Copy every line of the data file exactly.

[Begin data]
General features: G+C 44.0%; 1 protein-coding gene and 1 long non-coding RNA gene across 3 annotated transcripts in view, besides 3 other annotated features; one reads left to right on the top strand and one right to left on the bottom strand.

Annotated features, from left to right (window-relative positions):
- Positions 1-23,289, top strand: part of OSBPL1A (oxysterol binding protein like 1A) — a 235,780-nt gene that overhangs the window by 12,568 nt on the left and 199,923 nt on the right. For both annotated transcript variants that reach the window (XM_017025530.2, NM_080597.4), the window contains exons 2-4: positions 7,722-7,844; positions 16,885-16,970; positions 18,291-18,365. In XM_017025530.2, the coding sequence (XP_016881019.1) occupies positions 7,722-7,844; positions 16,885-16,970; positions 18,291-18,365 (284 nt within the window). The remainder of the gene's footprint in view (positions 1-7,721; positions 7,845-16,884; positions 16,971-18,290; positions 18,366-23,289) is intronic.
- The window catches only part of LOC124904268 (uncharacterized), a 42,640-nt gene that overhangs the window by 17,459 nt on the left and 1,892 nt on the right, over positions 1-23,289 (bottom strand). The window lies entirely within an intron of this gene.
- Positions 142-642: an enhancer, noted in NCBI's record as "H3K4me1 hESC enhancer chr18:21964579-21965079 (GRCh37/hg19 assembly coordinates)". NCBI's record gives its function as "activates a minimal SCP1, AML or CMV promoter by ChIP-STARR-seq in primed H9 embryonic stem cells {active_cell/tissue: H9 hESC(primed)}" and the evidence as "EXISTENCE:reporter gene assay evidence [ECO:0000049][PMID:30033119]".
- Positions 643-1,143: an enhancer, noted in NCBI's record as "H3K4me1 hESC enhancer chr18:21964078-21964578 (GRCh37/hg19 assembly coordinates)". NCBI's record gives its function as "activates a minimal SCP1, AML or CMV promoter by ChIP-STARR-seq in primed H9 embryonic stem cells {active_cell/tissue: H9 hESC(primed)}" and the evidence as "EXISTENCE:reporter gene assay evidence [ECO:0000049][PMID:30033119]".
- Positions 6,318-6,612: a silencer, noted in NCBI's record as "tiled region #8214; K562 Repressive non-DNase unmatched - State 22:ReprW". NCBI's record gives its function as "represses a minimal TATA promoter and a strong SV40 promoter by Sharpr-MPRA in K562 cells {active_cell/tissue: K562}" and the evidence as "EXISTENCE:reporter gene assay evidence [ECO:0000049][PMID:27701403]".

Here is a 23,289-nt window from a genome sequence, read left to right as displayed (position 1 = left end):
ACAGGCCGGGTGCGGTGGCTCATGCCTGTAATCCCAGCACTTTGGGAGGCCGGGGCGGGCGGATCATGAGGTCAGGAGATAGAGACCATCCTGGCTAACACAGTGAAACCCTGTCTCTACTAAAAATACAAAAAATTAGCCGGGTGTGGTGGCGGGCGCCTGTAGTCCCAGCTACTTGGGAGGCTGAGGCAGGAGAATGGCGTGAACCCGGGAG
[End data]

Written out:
General features: G+C 44.0%; 1 protein-coding gene and 1 long non-coding RNA gene across 3 annotated transcripts in view, besides 3 other annotated features; one reads left to right on the top strand and one right to left on the bottom strand.

Annotated features, from left to right (window-relative positions):
- Positions 1-23,289, top strand: part of OSBPL1A (oxysterol binding protein like 1A) — a 235,780-nt gene that overhangs the window by 12,568 nt on the left and 199,923 nt on the right. For both annotated transcript variants that reach the window (XM_017025530.2, NM_080597.4), the window contains exons 2-4: positions 7,722-7,844; positions 16,885-16,970; positions 18,291-18,365. In XM_017025530.2, the coding sequence (XP_016881019.1) occupies positions 7,722-7,844; positions 16,885-16,970; positions 18,291-18,365 (284 nt within the window). The remainder of the gene's footprint in view (positions 1-7,721; positions 7,845-16,884; positions 16,971-18,290; positions 18,366-23,289) is intronic.
- The window catches only part of LOC124904268 (uncharacterized), a 42,640-nt gene that overhangs the window by 17,459 nt on the left and 1,892 nt on the right, over positions 1-23,289 (bottom strand). The window lies entirely within an intron of this gene.
- Positions 142-642: an enhancer, noted in NCBI's record as "H3K4me1 hESC enhancer chr18:21964579-21965079 (GRCh37/hg19 assembly coordinates)". NCBI's record gives its function as "activates a minimal SCP1, AML or CMV promoter by ChIP-STARR-seq in primed H9 embryonic stem cells {active_cell/tissue: H9 hESC(primed)}" and the evidence as "EXISTENCE:reporter gene assay evidence [ECO:0000049][PMID:30033119]".
- Positions 643-1,143: an enhancer, noted in NCBI's record as "H3K4me1 hESC enhancer chr18:21964078-21964578 (GRCh37/hg19 assembly coordinates)". NCBI's record gives its function as "activates a minimal SCP1, AML or CMV promoter by ChIP-STARR-seq in primed H9 embryonic stem cells {active_cell/tissue: H9 hESC(primed)}" and the evidence as "EXISTENCE:reporter gene assay evidence [ECO:0000049][PMID:30033119]".
- Positions 6,318-6,612: a silencer, noted in NCBI's record as "tiled region #8214; K562 Repressive non-DNase unmatched - State 22:ReprW". NCBI's record gives its function as "represses a minimal TATA promoter and a strong SV40 promoter by Sharpr-MPRA in K562 cells {active_cell/tissue: K562}" and the evidence as "EXISTENCE:reporter gene assay evidence [ECO:0000049][PMID:27701403]".

Here is a 23,289-nt window from a genome sequence, read left to right as displayed (position 1 = left end):
ACAGGCCGGGTGCGGTGGCTCATGCCTGTAATCCCAGCACTTTGGGAGGCCGGGGCGGGCGGATCATGAGGTCAGGAGATAGAGACCATCCTGGCTAACACAGTGAAACCCTGTCTCTACTAAAAATACAAAAAATTAGCCGGGTGTGGTGGCGGGCGCCTGTAGTCCCAGCTACTTGGGAGGCTGAGGCAGGAGAATGGCGTGAACCCGGGAG